4.1. Principal constituents
4.2. Lipids
4.3. Proteins
4.4. N-containing extractives
4.5. Vitamins and minerals

4.1 Principal constituents

The chemical composition of fish varies greatly from one species and one individual to another depending on age, sex, environment and season.

The principal constituents of fish and mammals may be divided into the same categories, and examples of the variation between the constituents in fish are shown in Table 4.1. The composition of beef muscle has been included for comparison.

Table 4.1 Principal constituents (percentage) of fish and beef muscle


Fish (fillet)

Beef (isolated muscle)



Normal variation


























SOURCES: Stansby, 1962; Love, 1970

As can be seen from Table 4.1, a substantial normal variation is observed for the constituents of fish muscle. The minimum and maximum values listed are rather extreme and encountered more rarely.

The variation in the chemical composition of fish is closely related to feed intake, migratory swimming and sexual changes in connection with spawning. Fish will have starvation periods for natural or physiological reasons (such as migration and spawning) or because of external factors such as shortage of food. Usually spawning, whether occurring after long migrations or not, calls for higher levels of energy. Fish having energy depots in the form of lipids will rely on this. Species performing long migrations before they reach specific spawning grounds or rivers may utilize protein in addition to lipids for energy, thus depleting both the lipid and protein reserves, resulting in a general reduction of the biological condition of the fish. Most species, in addition, do usually not ingest much food during spawning migration and are therefore not able to supply energy through feeding.

During periods of heavy feeding, at first the protein content of the muscle tissue will increase to an extent depending upon how much it has been depleted, e.g., in relation to spawning migration. Then the lipid content will show a marked and rapid increase. After spawning the fish resumes feeding behaviour and often migrates to find suitable sources of food. Plankton-eating species such as herring will then naturally experience another seasonal variation than that caused by spawning, since plankton production depends on the season and various physical parameters in the oceans.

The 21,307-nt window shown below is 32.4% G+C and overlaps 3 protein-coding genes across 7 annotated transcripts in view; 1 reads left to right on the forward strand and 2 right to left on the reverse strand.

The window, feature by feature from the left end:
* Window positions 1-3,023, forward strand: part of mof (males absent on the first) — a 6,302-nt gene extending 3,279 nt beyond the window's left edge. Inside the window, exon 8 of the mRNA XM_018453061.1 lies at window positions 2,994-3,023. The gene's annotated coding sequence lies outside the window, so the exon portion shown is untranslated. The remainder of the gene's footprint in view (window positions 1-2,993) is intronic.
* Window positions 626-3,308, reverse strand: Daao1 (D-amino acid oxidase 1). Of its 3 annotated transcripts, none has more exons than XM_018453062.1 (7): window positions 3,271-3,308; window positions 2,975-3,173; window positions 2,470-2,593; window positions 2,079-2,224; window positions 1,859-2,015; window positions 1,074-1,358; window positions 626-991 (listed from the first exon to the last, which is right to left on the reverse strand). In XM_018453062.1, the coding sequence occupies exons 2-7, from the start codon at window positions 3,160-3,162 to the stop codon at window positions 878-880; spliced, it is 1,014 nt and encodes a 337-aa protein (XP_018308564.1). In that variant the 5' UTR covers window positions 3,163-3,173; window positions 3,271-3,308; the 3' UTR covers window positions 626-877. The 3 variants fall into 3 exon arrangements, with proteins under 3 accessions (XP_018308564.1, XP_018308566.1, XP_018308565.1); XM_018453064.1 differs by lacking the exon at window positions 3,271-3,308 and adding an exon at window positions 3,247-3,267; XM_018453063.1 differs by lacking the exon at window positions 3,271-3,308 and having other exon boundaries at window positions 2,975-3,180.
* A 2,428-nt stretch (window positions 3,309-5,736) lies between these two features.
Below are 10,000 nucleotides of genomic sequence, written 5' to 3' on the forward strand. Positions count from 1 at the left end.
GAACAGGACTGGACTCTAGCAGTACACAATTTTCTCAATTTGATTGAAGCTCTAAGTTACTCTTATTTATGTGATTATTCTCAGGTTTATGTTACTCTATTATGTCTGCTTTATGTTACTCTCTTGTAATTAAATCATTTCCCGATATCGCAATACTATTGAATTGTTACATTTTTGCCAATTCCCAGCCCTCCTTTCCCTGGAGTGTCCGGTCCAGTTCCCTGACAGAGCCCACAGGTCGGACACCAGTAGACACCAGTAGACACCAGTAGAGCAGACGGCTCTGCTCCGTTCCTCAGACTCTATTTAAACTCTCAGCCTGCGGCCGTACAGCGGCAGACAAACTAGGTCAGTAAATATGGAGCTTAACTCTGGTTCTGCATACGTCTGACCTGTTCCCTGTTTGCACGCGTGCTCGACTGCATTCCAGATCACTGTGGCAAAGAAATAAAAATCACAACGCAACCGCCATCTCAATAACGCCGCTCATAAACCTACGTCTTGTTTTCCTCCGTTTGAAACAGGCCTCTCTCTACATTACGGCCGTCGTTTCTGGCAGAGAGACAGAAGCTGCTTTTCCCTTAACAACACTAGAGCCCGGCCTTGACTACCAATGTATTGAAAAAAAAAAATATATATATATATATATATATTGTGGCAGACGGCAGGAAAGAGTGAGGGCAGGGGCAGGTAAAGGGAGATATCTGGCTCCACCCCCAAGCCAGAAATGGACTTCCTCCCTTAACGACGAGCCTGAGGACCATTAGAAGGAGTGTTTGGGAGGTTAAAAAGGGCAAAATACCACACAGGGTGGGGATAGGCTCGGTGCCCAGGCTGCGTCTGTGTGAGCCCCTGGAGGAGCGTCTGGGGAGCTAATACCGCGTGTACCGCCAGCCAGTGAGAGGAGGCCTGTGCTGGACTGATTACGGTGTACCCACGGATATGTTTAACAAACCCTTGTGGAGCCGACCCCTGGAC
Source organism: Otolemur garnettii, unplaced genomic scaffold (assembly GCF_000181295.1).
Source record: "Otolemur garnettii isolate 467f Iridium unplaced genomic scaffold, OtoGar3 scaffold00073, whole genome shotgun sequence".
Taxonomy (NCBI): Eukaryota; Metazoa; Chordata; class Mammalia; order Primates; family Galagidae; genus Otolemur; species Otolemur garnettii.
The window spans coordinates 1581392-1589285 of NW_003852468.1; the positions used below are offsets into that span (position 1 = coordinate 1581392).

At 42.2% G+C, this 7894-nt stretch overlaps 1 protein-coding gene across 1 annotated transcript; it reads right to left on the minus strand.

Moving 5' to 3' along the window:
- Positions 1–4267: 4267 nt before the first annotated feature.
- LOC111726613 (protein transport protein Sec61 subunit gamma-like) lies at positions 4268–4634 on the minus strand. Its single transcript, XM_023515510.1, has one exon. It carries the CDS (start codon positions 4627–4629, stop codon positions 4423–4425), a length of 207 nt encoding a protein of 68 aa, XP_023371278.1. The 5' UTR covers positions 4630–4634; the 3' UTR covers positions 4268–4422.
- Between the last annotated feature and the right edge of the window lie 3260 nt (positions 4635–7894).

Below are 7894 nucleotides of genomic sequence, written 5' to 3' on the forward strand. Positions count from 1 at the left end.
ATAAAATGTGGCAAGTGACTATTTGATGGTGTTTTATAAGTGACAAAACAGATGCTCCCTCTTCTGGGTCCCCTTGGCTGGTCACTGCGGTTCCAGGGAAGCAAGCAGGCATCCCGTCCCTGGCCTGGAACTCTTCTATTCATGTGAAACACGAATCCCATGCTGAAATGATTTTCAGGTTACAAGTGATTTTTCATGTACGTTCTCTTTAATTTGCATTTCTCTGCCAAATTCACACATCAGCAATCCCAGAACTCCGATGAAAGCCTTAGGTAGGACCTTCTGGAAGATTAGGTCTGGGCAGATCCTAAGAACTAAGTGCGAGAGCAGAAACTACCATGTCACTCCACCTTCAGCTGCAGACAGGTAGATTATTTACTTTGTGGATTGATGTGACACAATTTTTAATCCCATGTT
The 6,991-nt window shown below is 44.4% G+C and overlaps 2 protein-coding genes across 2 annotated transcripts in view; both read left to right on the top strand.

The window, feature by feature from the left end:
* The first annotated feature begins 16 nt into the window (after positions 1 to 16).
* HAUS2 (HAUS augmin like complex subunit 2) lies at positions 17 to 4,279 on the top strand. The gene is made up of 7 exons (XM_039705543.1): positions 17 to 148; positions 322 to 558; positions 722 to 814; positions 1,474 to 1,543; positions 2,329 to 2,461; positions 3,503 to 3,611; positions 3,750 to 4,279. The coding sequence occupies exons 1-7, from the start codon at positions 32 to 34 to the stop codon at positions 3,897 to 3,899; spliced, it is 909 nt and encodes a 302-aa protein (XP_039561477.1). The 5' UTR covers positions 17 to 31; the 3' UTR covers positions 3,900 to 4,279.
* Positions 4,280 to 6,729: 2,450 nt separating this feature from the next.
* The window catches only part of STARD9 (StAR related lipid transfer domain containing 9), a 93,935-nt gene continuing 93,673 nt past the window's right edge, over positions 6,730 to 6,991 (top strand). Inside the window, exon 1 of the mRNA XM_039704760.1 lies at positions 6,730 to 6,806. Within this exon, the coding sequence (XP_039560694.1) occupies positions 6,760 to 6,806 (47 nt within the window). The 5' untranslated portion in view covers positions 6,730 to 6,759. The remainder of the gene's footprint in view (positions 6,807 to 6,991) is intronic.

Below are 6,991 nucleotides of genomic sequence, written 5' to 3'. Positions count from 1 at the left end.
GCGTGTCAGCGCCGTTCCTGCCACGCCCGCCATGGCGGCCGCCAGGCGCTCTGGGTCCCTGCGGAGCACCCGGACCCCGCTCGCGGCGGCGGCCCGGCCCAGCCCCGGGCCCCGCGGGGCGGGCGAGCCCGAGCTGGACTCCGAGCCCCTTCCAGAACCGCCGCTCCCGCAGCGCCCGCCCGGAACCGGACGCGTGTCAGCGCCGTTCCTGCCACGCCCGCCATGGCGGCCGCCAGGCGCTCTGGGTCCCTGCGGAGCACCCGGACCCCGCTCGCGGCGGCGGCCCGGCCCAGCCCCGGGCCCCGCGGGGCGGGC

The lipid fraction is the component showing the greatest variation. Often, the variation within a certain species will display a characteristic seasonal curve with a minimum around the time of spawning. Figure 4.1 shows the characteristic variations in the North Sea herring (4.1a) and mackerel (4.1b).


Figure 4.1 Seasonal variation in the chemical composition of (a) herring fillets (Clupea harengus) and (b) mackerel fillets (Scomber scombrus). Each point indicates the mean value of eight fillets

Although the protein fraction is rather constant in most species, variations have been observed such as protein reduction occuring in salmon during long spawning migrations (Ando et al., 1985 b; Ando and Hatano, 1986) and in Baltic cod during the spawning season, which for this species extends from January to June/July (Borresen, 1992). The latter variation is illustrated in Figure 4.2.


Figure 4.2 Variation in percentage dry matter in muscle of Baltic cod Vertical bars represent standard deviation of the mean value. (Borresen, 1992)

Some tropical fish also show a marked seasonal I variation in chemical composition. West African shad (Ethmalosa dorsalis) shows a range in fat content of 2-7 % (wet weight) over the year with a maximum in July (Watts, 1957). Corvina (Micropogon furnieri) and pescada-foguete(Marodon ancylodon) captured off the Brazilian coast had a fat content range of 0.2-8.7 % and 0.1-5.4 % respectively (Ito and Watanabe, 1968). It has also been observed that the oil content of these species varies with size, larger fish containing about 1 % more oil than smaller ones. Watanabe (1971) examined freshwater fish from Zambia and found a variation from 0.1 to 5.0 % in oil content of four species including both pelagics and demersals.

A possible method for discriminating lean from fatty fish species is to term fish that store lipids only in the liver as lean, and fish storing lipids in fat cells distributed in other body tissues as fatty fish. Typical lean species are the bottom-dwelling ground fish like cod, saithe and hake. Fatty species include the pelagics like herring, mackerel and sprat. Some species store lipids in limited parts of their body tissues only, or in lower quantities than typical fatty species, and are consequently termed semi- fatty species (e.g., barracuda, mullet and shark).

The lipid content of fillets from lean fish is low and stable whereas the lipid content in fillets from fatty species varies considerably. However, the variation in the percentage of fat is reflected in the percentage of water, since fat and water normally constitute around 80 % of the fillet. As a rule of thumb, this can be used to estimate the fat content from an analysis of the amount of water in the fillet. In fact, this principle is being utilized with success in a fat-analysing instrument called the Torry Fish Fat Meter, where it is the water content that is actually being measured (Kent et al., 1992).